Former Indian intelligence official Bahukutumbi Ramam questions if the Islamabad has exaggerated the damage caused by floods in Pakistan to get aid.
Indrani Bagchi writes about this too, at The Times of India.
The Asian Human Rights Commission, in a release, says flood waters were selectively diverted away from an airbase being used by US forces.
The New York Times reports the Pakistani motive behind the arrest of a peacemaking Taliban leader.
‘…Pakistani officials are telling a very different story. They say they set out to capture Mr. Baradar, and used the C.I.A. to help them do it, because they wanted to shut down secret peace talks that Mr. Baradar had been conducting with the Afghan government that excluded Pakistan, the Taliban’s longtime backer.’
Algeria has invited India to partner in a project to build a trans-Saharan oil pipeline from Nigeria, reports India Abroad News Service in The Economic Times.
The Wall Street Journal explains how Wikileaks is keeping its funding secret.
Wikileaks founder Julian Assange was accused of rape recently in Sweden but authorities dropped the charges later.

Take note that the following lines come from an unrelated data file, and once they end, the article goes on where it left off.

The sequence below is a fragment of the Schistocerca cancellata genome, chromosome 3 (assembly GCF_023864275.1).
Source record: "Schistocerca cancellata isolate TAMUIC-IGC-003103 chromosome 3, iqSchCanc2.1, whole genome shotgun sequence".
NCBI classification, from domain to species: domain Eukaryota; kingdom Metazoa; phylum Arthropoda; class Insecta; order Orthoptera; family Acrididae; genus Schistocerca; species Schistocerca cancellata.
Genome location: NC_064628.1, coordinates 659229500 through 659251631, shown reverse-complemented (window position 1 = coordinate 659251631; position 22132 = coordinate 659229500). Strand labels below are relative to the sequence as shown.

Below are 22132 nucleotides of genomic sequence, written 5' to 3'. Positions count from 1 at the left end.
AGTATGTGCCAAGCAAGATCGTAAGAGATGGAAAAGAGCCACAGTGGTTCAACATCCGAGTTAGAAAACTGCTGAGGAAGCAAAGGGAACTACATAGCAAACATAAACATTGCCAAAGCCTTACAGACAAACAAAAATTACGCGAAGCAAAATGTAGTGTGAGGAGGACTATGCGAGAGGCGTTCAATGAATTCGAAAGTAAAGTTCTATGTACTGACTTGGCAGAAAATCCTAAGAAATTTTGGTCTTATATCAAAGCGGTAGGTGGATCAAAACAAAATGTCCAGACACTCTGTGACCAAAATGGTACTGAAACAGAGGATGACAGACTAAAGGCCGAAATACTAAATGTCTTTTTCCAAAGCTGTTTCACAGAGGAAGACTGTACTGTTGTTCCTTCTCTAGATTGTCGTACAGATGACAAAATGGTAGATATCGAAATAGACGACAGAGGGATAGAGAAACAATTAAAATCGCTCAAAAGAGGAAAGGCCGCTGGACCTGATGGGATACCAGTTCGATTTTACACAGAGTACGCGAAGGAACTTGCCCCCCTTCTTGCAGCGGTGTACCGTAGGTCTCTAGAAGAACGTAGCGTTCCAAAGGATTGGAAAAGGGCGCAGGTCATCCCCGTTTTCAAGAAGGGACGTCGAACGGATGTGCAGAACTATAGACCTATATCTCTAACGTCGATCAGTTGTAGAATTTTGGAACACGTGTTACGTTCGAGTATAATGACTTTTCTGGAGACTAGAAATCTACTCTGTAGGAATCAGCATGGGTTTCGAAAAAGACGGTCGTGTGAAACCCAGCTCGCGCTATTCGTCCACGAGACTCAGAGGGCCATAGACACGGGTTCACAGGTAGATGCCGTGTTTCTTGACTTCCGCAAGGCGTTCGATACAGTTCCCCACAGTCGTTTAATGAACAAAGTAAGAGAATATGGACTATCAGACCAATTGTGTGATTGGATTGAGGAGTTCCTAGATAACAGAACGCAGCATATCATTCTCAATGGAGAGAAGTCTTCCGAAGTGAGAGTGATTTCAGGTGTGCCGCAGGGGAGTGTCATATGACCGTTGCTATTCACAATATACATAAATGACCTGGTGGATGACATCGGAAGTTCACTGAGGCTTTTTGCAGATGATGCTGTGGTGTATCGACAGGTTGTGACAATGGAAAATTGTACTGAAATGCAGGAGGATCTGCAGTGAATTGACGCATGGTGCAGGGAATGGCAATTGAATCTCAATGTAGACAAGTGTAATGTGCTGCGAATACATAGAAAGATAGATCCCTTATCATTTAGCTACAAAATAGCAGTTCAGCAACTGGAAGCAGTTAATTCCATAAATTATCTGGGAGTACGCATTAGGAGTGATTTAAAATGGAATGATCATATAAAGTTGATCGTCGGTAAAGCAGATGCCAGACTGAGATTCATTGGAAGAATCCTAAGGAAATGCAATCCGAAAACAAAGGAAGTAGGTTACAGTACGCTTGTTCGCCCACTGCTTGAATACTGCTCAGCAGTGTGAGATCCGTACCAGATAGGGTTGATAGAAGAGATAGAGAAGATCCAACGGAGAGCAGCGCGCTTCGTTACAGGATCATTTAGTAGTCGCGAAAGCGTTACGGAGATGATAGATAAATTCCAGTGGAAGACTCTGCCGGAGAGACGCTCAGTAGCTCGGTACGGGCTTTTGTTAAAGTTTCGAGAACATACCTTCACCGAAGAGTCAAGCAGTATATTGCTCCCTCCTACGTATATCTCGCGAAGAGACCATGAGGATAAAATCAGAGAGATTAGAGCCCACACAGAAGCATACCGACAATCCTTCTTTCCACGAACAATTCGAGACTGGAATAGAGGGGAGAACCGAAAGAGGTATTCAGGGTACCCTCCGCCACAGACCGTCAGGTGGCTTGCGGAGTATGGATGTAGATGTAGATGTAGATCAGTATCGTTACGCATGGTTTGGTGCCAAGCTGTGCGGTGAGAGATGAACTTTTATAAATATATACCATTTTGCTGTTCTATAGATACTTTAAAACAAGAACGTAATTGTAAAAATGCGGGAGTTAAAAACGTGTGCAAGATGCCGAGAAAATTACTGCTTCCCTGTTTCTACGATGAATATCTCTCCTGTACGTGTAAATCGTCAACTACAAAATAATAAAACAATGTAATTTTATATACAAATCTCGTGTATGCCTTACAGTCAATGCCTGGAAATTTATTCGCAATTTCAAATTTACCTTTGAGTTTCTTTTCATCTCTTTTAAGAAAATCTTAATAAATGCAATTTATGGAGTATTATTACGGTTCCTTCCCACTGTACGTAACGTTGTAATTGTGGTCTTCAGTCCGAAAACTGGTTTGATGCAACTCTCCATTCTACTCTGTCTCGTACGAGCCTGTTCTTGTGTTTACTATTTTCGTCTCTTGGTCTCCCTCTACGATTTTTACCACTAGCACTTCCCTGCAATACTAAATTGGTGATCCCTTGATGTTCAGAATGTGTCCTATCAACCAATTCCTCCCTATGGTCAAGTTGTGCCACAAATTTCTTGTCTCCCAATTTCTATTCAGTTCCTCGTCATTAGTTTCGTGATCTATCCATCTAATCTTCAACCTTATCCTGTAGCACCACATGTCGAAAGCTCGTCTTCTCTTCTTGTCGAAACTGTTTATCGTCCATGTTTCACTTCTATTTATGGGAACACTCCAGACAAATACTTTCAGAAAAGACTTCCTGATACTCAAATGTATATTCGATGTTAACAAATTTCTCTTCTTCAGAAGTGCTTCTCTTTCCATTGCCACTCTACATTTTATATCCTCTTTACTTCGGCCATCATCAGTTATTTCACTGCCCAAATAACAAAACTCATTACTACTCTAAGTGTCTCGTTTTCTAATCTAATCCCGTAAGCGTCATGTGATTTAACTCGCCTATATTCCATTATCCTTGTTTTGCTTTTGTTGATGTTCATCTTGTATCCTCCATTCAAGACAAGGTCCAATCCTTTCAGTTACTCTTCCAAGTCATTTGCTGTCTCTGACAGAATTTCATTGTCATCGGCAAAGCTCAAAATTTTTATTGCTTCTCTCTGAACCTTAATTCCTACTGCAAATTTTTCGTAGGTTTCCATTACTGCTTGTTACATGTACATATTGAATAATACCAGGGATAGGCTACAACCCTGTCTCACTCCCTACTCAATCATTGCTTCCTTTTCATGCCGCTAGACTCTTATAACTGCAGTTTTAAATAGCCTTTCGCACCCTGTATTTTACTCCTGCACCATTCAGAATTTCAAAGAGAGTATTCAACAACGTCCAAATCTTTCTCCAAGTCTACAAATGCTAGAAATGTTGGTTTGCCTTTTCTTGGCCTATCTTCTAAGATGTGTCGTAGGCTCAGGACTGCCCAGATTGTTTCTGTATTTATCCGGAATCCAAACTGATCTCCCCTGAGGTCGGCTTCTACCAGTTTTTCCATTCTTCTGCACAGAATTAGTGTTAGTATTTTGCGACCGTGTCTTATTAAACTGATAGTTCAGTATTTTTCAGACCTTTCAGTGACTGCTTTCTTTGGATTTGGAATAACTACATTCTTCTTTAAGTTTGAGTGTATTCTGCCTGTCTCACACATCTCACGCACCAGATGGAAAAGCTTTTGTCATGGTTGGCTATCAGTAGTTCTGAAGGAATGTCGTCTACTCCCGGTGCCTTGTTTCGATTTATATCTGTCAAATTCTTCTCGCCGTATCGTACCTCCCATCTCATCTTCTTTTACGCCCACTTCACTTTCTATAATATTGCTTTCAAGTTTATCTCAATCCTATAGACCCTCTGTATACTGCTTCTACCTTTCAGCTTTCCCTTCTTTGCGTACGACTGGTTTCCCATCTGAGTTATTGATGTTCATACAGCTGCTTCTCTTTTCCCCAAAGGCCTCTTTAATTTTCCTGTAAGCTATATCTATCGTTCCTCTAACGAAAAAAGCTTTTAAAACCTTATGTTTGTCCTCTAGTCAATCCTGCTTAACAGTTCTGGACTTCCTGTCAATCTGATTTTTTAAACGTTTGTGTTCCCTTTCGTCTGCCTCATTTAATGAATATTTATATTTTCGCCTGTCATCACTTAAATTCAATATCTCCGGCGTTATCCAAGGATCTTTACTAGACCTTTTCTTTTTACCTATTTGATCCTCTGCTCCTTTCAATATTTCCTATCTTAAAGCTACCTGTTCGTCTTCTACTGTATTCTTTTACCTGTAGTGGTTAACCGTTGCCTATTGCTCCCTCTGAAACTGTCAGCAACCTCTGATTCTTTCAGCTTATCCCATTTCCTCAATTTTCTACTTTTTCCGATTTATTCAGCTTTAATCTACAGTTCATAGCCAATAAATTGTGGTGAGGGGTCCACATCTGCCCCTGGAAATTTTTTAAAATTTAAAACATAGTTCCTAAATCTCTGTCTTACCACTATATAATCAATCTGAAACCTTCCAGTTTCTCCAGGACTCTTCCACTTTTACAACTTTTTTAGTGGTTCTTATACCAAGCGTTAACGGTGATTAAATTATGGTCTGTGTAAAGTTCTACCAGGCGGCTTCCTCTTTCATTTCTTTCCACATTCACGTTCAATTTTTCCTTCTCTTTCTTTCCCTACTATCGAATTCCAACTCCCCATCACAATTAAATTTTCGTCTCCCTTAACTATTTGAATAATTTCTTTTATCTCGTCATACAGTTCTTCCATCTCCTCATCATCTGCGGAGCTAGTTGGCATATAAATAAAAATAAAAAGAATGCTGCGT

The Washington Post reports a move by the US and Afghanistan to track the flow of cash through Kabul airport to prevent corruption.
North Korea, already on Twitter has now joined Facebook too, reports the Associated Press. At around the same time the Workers Party of Korea is holding a big meeting. The Wall Street Journal says ‘…some North Korea watchers think the meeting may reveal a bigger surprise: a step away from dictatorship to collective rule’.
Iran has shut down the operations of a cosmetics company and detained its workers, possibly because some of them are women.
Babak Deghanpisheh writes about the position of power Moqtada al Sadr has gained after the departure of US troops from Iraq, in Foreign Policy.
And Douglas Farah speculates about why Russia might be worried about the arrest and extradition of the Lord of War, Victor Bout to the US.